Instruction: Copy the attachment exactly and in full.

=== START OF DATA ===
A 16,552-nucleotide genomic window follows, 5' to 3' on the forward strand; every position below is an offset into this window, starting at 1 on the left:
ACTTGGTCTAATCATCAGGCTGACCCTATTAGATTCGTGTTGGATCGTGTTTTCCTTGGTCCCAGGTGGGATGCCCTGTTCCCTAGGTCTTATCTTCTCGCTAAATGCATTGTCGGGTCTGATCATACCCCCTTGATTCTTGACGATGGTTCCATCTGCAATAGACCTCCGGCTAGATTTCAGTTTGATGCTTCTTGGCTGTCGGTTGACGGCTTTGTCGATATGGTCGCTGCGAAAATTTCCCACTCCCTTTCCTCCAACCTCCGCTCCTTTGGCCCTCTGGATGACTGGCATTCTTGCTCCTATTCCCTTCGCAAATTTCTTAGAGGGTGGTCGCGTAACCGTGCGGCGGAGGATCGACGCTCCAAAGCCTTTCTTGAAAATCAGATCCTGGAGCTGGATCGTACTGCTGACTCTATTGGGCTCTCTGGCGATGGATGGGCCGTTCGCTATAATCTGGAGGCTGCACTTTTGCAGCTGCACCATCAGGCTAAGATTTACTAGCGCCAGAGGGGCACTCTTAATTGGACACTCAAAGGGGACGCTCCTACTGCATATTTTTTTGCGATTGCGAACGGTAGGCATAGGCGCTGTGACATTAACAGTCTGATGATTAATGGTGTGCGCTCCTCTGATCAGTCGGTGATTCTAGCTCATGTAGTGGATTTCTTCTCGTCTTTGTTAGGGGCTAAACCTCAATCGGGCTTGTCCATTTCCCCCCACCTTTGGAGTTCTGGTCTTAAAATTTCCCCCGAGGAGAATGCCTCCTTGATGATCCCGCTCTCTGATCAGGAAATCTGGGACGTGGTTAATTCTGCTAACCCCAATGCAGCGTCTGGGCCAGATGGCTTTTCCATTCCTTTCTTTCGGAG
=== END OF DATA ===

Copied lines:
A 16,552-nucleotide genomic window follows, 5' to 3' on the forward strand; every position below is an offset into this window, starting at 1 on the left:
ACTTGGTCTAATCATCAGGCTGACCCTATTAGATTCGTGTTGGATCGTGTTTTCCTTGGTCCCAGGTGGGATGCCCTGTTCCCTAGGTCTTATCTTCTCGCTAAATGCATTGTCGGGTCTGATCATACCCCCTTGATTCTTGACGATGGTTCCATCTGCAATAGACCTCCGGCTAGATTTCAGTTTGATGCTTCTTGGCTGTCGGTTGACGGCTTTGTCGATATGGTCGCTGCGAAAATTTCCCACTCCCTTTCCTCCAACCTCCGCTCCTTTGGCCCTCTGGATGACTGGCATTCTTGCTCCTATTCCCTTCGCAAATTTCTTAGAGGGTGGTCGCGTAACCGTGCGGCGGAGGATCGACGCTCCAAAGCCTTTCTTGAAAATCAGATCCTGGAGCTGGATCGTACTGCTGACTCTATTGGGCTCTCTGGCGATGGATGGGCCGTTCGCTATAATCTGGAGGCTGCACTTTTGCAGCTGCACCATCAGGCTAAGATTTACTAGCGCCAGAGGGGCACTCTTAATTGGACACTCAAAGGGGACGCTCCTACTGCATATTTTTTTGCGATTGCGAACGGTAGGCATAGGCGCTGTGACATTAACAGTCTGATGATTAATGGTGTGCGCTCCTCTGATCAGTCGGTGATTCTAGCTCATGTAGTGGATTTCTTCTCGTCTTTGTTAGGGGCTAAACCTCAATCGGGCTTGTCCATTTCCCCCCACCTTTGGAGTTCTGGTCTTAAAATTTCCCCCGAGGAGAATGCCTCCTTGATGATCCCGCTCTCTGATCAGGAAATCTGGGACGTGGTTAATTCTGCTAACCCCAATGCAGCGTCTGGGCCAGATGGCTTTTCCATTCCTTTCTTTCGGAG